Five things we learned from talking to Bears assistant coaches Wednesday:
The Bears signed edge rusher Robert Quinn to a five-year, $70 million deal in March but have yet to see him go full-bore.
Coach Matt Nagy said this week that Quinn was being eased into action after handling a personal issue. He has worked with his position group but not in team drills during training camp.
“Rob’s on his own program a little bit,” outside linebackers coach Ted Monachino said. “He’s got his own set of requirements that we’ve got to get done with Rob first, and he is exactly where he needs to be. He’s had a few things come up and based on those things, we’ve got to continue to bring him along slowly. He’s in the ramping-upphase.”
That’s not particularly assuring, given that the season opener is 3½ weeks away. Getting him ready has become a priority.
“What we need to see from Rob before [Sept.] 13 is a fully healthy Robert Quinn that is ready to pop out of his skin on game day,” Monachino said. “We’re all building in that direction right now, from the head coach all the way through me.”
The Bears have limited star outside linebacker Khalil Mack in practice, too, but frame that as more of a veteran courtesy.
“As soon as we can plug them back in,” Monachino said, “I think we’ll have exactly what we’re looking for out there.”
Jaylon Johnson is facing a ‘baptism under fire’
Rookie Jaylon Johnson remains the Bears’ long-term answer at cornerback opposite Kyle Fuller. Artie Burns tearing his left ACL on Tuesday, though, might have hastened Johnson’s timeline.
But does he have enough time to earn the starting job before Week 1? The second-round pick has been limited in practice after recovering from surgery on his right shoulder in early March. With no exhibition games this year, practice is the only chance Johnson has to make an impression.
‘‘We’ve gotta get him out there — he’s just gotta play, and he’s gotta compete,” defensive coordinator Chuck Pagano said. “Right now, unfortunately, it’s not going to be in preseason games. It’s going to be in situational football, practice reps. If we have live periods, whatever that is, we’ve gotta see him play. And then it’s gonna be baptism under fire for all these young guys.”
While slot cornerback Buster Skrine jumped outside for a bit Tuesday after Burns got hurt, Kevin Toliver will be Johnson’s chief competition. The Bears admire Toliver’s athleticism — he performed well last year against the Packers and Cowboys — but are still waiting for him to master the mental game.
‘‘That’s the part of the game that separates you,” defensive backs coach Deshea Townsend said. “And that’s up to him.”
The safety battle will be close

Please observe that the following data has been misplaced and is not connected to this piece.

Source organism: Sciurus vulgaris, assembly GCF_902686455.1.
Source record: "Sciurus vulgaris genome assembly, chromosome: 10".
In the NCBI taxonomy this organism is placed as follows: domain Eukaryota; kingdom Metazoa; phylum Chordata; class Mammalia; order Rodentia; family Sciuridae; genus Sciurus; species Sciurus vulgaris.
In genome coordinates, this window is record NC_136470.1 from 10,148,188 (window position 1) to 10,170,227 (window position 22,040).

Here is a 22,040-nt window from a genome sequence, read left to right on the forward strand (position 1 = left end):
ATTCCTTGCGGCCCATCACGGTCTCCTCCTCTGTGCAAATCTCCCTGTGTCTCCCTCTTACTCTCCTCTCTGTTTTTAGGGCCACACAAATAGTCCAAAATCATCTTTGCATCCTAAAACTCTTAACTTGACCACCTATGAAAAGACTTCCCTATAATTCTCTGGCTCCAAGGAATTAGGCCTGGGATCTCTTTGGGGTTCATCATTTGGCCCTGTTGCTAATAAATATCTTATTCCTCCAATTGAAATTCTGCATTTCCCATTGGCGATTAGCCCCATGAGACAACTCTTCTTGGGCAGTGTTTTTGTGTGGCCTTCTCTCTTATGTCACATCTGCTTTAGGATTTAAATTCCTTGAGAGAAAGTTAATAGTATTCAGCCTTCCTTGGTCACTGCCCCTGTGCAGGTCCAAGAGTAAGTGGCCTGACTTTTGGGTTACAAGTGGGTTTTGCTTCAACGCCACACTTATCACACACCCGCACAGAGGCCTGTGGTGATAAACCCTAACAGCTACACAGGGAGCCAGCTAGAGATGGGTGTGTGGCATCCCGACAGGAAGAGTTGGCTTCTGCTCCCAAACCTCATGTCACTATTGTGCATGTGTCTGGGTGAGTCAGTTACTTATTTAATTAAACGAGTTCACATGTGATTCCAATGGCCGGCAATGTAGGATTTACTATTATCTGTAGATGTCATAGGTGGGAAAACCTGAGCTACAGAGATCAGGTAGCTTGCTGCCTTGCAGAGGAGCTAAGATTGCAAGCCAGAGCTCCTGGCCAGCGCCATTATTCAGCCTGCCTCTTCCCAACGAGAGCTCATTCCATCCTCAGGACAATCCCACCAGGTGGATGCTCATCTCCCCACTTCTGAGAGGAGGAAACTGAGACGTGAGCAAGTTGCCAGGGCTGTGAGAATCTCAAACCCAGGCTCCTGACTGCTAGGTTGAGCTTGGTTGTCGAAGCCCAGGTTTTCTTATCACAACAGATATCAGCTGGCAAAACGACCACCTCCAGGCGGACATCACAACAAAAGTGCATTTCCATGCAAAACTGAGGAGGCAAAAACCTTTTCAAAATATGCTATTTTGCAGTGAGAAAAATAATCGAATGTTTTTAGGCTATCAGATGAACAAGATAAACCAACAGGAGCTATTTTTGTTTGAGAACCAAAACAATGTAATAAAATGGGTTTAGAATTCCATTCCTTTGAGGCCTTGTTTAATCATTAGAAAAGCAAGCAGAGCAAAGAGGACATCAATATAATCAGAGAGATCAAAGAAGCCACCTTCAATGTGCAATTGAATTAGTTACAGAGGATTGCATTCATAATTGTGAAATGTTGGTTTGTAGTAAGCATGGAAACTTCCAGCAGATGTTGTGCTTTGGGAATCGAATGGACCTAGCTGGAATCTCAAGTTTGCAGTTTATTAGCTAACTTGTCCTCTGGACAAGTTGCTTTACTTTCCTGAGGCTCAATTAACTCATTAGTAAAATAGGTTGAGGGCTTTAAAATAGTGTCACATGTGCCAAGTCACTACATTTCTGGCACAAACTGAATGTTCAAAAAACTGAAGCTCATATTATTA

While Deon Bush received attention for starting a fight with an unnecessary tackle Tuesday, the Bears are noticing Tashaun Gipson’s veteran savvy.
“He understands leverage and he understands how to use his strengths and his tools, whether it’s in man coverage or whether he’s playing the deep part of the field, using his experience to benefit him,” safeties coach Sean Desai said of Gipson, who has 23 interceptions in eight seasons. “And I think that experience is really what has shown on the field these last few days.”
In his fifth season, Bush has become more comfortable in his own skin.
“I think a lot of it has been with his own personal growth and maturity and being comfortable in the system and being confident in himself,” Desai said. “And seeing that he’s athletic enough to go make some plays. And trusting that.”
Javon Wims stopped being stubborn
Before camp, wide receivers coach Mike Furrey singled out Riley Ridley as the pass catcher with the chance to make the biggest leap. On Wednesday, though, he turned his attention to another former Georgia player: Javon Wims.
The third-year wideout played 45% of the offensive snaps last year but caught only 18 passes. In camp, Furrey said that Wims “has taken some of the deficiencies that he’s been a little bit stubborn about” and fixed them.
The 6-2 Wims, he said, has finally learned to keep his body low throughout the pass route rather than stand tall and box a defender out like a rebounder.
He also stopped being “too cute” against press coverage, Furrey said. Rather than going through a litany of shimmy-shaking, he’s now making compact, violent motions to get down the field.
“I’m telling you, he’s added that to his game — and that’s been something that he’s been really stubborn about over the last couple of years,” Furrey said. “Because ‘I’m bigger than everybody, I can just out-man them,’ — that doesn’t work in the NFL.”
Furrey reiterated the Bears are bound to cut a talented receiver before the season starts.
“The guys recognize that,” he said. “And I think that they’ve taken that, and they realize every day that they have to show up and go to work, and they have to push themselves and get better every day.”
They’re still watching Eddy Pineiro
After the Bears preached competition the last two offseasons, they decided to let Eddy Pineiro go through training camp as the team’s only kicker. Special-teams coordinator Chris Tabor said the decision to cut Ramiz Ahmed last week was the result of a “numbers game” — the Bears had to get their 90-man roster down to 80 players.
Taking away Pineiro’s competitor doesn’t jibe with Tabor’s assertion that the Bears “haven’t arrived at that position at all.” If Pineiro doesn’t perform in camp, he said, the Bears could still look elsewhere.
“You expect him to make kicks,” Tabor said. “You want him to make every kick, but history has shown that doesn’t always happen. But his expectation is to be a really good player for us. And if that doesn’t get satisfied, just as with any other position, you have to do what’s best for the team.”